The Premier League’s Elite Player Performance Plan was introduced in 2012 with the aim of producing more and better homegrown players.
It consists of four key functions – Games Programme, Education, Coaching and Elite Player Performance.
For an overview visit premierleague.com/youth/EPPP, or for an in-depth look at Coaching within the programme prior to 2020, read below.
The League launched the Elite Coaching Plan in 2020, with an aim to improve pathways for coaches and to create a world-leading coaching development system in Academies and at first-team level across the English professional game.
See: Elite Coaching Plan
One of core objectives of the EPPP is to develop a world-leading Youth Coach workforce, which the Premier League implements with the following initiatives in collaboration with the clubs.
EHOC is a two-year development programme to support Heads of Coaching within their club environment, with the aim improving the quality of coaching across the sport.
The programme has a dual purpose of helping Heads of Coaching develop skills and using expertise within the programme to develop the key components of a curriculum, which helps drive the creation of a national system of coach development for the clubs.
The system that is created will empower all Heads of Coaching, their coaches and their club to build a workforce that has the potential to be world leading.
Running parallel to this programme is a ring-fenced set of funding for the creation of a Head of Coaching at all 92 Clubs in the Football League.
The programme and implementation of 92 Heads of Coaching will complement the formal coach education programmes and qualifications initiated and delivered by the Football Association.
ECAS is a two-year intense development programme aimed at accelerating the learning and development of coaches employed by clubs who demonstrate the potential to be future elite coaches in youth football.
The bespoke programme is partly designed around the needs of the candidates, who are provided with individualised support and mentoring in addition to the core curriculum in coaching, sport science and medicine, leadership and management.
The course is delivered each year through a combination of seven residential workshops, an international coaching placement, a virtual learning environment and individualised support through the creation of a ‘coaching cell’ and delivery against a development action plan.
For each coach the coaching cell (mentoring) consists of a Master Coach (from their club), a Coach Mentor (experienced coach from outside football), a Professional Skills Mentor (such as an occupational or business psychologist) and a Premier League Advisor.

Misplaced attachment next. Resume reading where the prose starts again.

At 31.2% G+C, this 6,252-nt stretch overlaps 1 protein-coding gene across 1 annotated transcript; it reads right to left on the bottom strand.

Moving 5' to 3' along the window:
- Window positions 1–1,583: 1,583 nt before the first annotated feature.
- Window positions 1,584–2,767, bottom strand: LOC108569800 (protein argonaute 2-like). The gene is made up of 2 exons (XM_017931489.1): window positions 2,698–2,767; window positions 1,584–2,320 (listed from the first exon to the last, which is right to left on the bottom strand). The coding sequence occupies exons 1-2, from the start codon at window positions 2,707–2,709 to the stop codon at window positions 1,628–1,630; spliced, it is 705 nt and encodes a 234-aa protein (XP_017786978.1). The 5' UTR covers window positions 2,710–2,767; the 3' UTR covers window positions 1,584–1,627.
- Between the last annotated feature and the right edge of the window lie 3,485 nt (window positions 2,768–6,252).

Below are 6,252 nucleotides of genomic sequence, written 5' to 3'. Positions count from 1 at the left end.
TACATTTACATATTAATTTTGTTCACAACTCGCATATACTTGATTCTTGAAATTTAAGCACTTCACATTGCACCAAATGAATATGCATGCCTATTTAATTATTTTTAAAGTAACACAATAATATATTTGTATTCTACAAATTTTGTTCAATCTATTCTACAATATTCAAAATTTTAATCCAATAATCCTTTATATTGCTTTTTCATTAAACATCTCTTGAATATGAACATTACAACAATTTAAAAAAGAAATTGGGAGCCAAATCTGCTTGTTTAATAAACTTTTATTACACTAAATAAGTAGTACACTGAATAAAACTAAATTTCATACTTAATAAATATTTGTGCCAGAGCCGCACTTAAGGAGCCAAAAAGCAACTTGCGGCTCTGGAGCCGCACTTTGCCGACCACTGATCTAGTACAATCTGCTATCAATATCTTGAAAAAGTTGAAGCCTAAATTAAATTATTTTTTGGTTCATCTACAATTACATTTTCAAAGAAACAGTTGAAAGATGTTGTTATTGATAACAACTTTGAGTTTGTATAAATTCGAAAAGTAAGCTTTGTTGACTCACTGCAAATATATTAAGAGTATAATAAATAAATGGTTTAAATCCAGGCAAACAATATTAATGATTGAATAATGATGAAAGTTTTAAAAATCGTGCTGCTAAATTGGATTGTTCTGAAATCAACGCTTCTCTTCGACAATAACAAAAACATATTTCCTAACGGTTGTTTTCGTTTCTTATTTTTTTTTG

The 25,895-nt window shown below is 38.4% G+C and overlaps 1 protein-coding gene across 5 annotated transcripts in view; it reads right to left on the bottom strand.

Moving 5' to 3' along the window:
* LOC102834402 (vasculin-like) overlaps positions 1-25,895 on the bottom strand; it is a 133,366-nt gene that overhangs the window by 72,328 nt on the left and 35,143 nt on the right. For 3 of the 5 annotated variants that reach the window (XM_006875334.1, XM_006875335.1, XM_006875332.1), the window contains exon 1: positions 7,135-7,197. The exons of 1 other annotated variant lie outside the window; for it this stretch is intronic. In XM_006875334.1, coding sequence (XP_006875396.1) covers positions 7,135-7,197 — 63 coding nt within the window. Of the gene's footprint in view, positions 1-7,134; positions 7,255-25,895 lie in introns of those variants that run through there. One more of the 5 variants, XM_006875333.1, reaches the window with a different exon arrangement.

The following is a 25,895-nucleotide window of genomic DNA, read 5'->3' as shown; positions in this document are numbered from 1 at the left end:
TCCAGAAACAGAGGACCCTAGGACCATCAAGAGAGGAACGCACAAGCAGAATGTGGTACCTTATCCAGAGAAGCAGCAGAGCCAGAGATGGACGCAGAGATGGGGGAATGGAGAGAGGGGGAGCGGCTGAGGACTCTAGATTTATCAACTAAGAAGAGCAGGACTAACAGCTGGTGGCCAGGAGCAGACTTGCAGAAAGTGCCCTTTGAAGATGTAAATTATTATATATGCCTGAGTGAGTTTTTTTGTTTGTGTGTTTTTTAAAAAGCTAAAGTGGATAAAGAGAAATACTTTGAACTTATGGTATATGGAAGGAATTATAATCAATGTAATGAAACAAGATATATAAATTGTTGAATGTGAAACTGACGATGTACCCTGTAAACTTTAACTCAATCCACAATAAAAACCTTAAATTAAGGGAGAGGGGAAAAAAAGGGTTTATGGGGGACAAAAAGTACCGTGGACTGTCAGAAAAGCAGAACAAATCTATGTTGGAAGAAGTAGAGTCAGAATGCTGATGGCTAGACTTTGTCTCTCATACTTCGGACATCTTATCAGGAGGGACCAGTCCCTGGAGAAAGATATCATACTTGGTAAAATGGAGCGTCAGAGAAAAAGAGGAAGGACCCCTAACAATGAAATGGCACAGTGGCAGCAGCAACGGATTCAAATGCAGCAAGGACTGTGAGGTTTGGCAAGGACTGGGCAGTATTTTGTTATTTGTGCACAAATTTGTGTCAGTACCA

As part of the League’s commitment to equality and diversity, through the Premier League Coach Inclusion and Diversity Scheme, ECAS provides the opportunity to include nine black, Asian and minority ethnic and female coaches per intake from 2018/19, which is up from six in previous seasons.
As a further part of developing a world-leading youth coaching workforce, each Academy coach is required to have their own development action plan, measured against the clubs’ bespoke Coach Competency Framework (CCF).
The CCF is based upon the academy’s values, beliefs and fundamental principles that underpin their coaching philosophy.
By analysing the strengths and weaknesses of each coach in relation to the clubs’ CCF, development action plans can be written and implemented to support the development of each Coach.
The Youth Development Conference, changed from the Coaches Conference in 2017/18, provides Academy staff from all 92 Premier League and EFL Clubs the opportunity to share ideas and best practice at a two-day event featuring a host of breakout sessions by experts from across football, sport, business and education.
The first Coaches Conference was held at Bolton Wanderers at the end of the 2011/12 season to launch the EPPP. Tottenham Hotspur, Everton, Southampton, Middlesbrough and Chelsea also hosted the Coaches Conference. The first Youth Development Conference was held by Wolverhampton Wanderers and West Bromwich Albion.
A Club Support Manager (CSM) is appointed by the League to each Premier League Academy and are responsible for providing the first point of contact and support to the assigned club’s Academy.
The CSM will work with the staff and players to support in the delivery of the club’s performance plan, providing individual reviews for players and supporting them with their ISO audit which happens on a three-year cycle.
They will work closely with the academy in order to measure, benchmark and evaluate the performance of the academy. CSMs monitor this with the use of case files, which culminates in an annual report that is provided to boards of the club and League.